“A simple test can reveal an estimate of your ethnic mix… like if you’re Irish or Scandinavian, or both.”
For Guernsey his curiosity twisted to suspicion once he read the fine print. To proceed, he’d have to give ancestry a “perpetual, royalty-free worldwide transferable license” to use his DNA.
“That entire phrase: ‘perpetual royalty-free worldwide transferable,’ it sounds like they have left it open to do anything they want with it,” Guernsey said.
He was concerned the “transferable license” could put his family’s DNA in the hands of an insurance company that could later deny coverage.
“That’s not a crazy worry,” said Stanford University law professor Hank Greely.
Greely teaches and writes books about the intersection of bio-tech and the law. Greely says medical researchers and pharmaceutical companies routinely need DNA data to develop new products, and companies that have big DNA databases, like Ancestry, sell it to them.
“Some of them get a fair amount of their revenue by selling the analysis of your DNA,” Greely said.
I will bet some intel agency is scooping up the DNA results in a side deal that pays Ancestry hundreds of millions, if not billions. It is probably grabbed up by workers in the company who have been hired, Geek-Squad style, to burn it to thumb drives before it is anonymized, and forward it to their handlers. Add in familial matches, and they might be able to take your DNA off the stamp on the letter you wrote insulting Nancy Pelosi, figure out who your relatives are, and roughly where you are in the family tree. Figure out your uncle on one side is Dave Smith, one grandmother on the other side was Sarah Davis, and you are a male, and suddenly there are only a couple of people who will fit the bill of belonging to the spot where both those lines converge.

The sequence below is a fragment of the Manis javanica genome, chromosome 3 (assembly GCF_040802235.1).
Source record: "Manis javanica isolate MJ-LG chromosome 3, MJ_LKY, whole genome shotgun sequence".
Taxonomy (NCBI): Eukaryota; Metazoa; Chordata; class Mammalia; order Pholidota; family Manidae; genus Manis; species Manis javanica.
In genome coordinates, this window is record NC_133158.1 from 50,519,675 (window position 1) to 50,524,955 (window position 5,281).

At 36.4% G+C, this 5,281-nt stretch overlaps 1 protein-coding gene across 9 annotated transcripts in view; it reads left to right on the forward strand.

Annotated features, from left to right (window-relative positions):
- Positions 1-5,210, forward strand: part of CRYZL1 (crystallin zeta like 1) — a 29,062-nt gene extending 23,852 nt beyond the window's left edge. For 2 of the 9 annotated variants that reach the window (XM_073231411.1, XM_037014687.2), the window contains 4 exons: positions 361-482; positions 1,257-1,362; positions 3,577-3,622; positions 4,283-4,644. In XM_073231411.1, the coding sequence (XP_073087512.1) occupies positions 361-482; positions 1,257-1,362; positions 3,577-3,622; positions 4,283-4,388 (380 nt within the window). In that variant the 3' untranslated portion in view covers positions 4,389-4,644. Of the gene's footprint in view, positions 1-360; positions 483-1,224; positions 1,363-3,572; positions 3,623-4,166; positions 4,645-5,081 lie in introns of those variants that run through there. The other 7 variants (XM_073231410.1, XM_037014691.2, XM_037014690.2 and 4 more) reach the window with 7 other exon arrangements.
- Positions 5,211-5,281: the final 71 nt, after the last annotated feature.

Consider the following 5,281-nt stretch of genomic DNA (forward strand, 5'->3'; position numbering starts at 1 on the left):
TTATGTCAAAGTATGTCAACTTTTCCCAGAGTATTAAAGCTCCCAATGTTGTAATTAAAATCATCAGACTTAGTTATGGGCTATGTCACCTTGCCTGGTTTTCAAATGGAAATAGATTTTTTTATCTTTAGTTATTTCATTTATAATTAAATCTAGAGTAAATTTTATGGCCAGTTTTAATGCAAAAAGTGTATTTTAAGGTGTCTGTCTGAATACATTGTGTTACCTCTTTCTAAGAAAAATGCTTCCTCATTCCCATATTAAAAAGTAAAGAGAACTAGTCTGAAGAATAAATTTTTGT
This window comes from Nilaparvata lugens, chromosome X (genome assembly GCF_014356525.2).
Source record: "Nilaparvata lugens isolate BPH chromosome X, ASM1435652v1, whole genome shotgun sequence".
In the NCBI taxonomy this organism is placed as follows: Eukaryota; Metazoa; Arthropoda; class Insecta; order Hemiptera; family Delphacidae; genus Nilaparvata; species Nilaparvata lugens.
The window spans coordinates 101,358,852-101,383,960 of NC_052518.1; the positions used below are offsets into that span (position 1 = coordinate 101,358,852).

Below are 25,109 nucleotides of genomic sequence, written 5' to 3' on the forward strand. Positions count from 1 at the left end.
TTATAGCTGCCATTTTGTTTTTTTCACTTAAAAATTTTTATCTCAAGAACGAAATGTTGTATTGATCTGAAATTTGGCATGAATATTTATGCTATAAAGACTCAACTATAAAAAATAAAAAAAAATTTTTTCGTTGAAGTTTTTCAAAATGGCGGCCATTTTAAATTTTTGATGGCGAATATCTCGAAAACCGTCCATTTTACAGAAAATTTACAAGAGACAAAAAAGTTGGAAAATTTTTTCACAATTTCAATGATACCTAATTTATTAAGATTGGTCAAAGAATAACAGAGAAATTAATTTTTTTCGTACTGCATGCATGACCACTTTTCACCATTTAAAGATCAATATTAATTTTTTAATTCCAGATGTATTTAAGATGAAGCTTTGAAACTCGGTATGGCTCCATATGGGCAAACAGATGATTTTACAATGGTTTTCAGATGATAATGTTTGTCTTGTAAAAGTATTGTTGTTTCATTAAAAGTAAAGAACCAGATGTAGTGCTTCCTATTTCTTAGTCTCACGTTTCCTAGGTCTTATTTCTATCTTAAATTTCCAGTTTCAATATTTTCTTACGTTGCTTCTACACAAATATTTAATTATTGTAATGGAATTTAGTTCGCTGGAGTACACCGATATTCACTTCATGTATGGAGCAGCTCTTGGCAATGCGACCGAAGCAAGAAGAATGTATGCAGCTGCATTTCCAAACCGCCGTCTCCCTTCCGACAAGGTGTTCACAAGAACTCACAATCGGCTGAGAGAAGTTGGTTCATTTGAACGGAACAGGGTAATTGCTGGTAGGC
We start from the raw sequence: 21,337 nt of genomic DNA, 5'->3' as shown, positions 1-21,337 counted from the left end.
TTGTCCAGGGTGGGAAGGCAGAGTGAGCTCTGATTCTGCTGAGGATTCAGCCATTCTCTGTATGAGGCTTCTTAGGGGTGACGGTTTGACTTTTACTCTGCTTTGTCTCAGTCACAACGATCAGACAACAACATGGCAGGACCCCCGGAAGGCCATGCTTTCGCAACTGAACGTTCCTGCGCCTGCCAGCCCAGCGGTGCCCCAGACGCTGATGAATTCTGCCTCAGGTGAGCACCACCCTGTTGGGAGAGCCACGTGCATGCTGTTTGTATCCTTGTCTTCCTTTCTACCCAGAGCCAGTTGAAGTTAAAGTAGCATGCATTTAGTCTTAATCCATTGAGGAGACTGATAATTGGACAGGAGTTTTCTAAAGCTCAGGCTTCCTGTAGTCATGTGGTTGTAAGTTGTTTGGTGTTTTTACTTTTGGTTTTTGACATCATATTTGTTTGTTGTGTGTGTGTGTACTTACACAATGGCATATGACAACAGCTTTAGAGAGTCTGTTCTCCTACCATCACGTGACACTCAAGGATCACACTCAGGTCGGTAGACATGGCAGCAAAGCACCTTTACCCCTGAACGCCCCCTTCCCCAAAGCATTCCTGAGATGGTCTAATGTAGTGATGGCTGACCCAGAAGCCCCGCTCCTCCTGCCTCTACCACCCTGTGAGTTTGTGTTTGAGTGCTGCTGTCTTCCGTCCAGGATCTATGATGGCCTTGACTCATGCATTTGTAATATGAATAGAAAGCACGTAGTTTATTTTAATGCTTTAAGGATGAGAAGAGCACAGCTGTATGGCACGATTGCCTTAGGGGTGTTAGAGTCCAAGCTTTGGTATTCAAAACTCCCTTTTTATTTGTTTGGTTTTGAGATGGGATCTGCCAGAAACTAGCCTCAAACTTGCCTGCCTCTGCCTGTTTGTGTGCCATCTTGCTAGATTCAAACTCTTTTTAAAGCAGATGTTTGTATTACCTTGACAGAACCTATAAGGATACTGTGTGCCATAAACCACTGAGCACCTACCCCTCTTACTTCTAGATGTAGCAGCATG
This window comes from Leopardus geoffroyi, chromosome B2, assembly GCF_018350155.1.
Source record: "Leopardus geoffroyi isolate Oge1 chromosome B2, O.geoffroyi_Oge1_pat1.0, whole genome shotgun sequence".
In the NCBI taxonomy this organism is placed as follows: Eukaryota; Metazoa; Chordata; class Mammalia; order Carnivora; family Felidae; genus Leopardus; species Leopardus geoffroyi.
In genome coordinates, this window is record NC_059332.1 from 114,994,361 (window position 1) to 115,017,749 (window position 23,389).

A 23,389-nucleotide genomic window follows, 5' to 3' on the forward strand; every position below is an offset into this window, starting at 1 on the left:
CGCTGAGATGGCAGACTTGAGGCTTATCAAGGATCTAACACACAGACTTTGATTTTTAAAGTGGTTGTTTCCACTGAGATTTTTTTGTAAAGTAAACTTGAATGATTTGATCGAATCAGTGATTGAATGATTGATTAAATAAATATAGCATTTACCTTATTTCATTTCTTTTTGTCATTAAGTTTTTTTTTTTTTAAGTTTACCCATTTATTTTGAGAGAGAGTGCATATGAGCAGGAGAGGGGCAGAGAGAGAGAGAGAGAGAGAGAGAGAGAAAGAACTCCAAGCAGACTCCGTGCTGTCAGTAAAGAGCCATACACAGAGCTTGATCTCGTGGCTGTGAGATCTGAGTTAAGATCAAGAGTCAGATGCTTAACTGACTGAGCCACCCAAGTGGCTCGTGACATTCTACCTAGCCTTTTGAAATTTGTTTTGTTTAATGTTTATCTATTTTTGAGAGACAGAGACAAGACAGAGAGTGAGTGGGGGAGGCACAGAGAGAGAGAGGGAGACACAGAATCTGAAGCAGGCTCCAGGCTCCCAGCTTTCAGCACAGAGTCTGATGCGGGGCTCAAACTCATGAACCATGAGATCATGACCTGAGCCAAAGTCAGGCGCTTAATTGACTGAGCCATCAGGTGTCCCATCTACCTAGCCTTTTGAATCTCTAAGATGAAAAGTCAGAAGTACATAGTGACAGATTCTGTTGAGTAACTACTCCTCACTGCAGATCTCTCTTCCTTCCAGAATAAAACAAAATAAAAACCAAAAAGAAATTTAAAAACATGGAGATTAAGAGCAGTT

Ancestry was likely partly convinced to go along with it due to promises that nobody would ever find out, because the intel would never be used anywhere but behind the scenes to identify targets. You’ll never see it referenced anywhere, it will never be introduced to court, and everybody will deny it exists if challenged. You probably would have a hell of a time finding what corner of the government keeps the intel if you wanted to sue, and it might even only be on the servers of a private sector company – good luck figuring out which one.
Even though the chances of it being revealed one day were slim, Ancestry still went with the overly broad legal releases, just to make sure their asses were covered in the event an enraged populace ever decided to turn on all the entities which have colluded in any offensive monitoring of the US citizenry.
Privacy is an illusion these days. The big question is who it is at the top who feels it is so important to set up on the US citizenry behind the scenes, and why they view the citizenry as some sort of enemy threat to be controlled.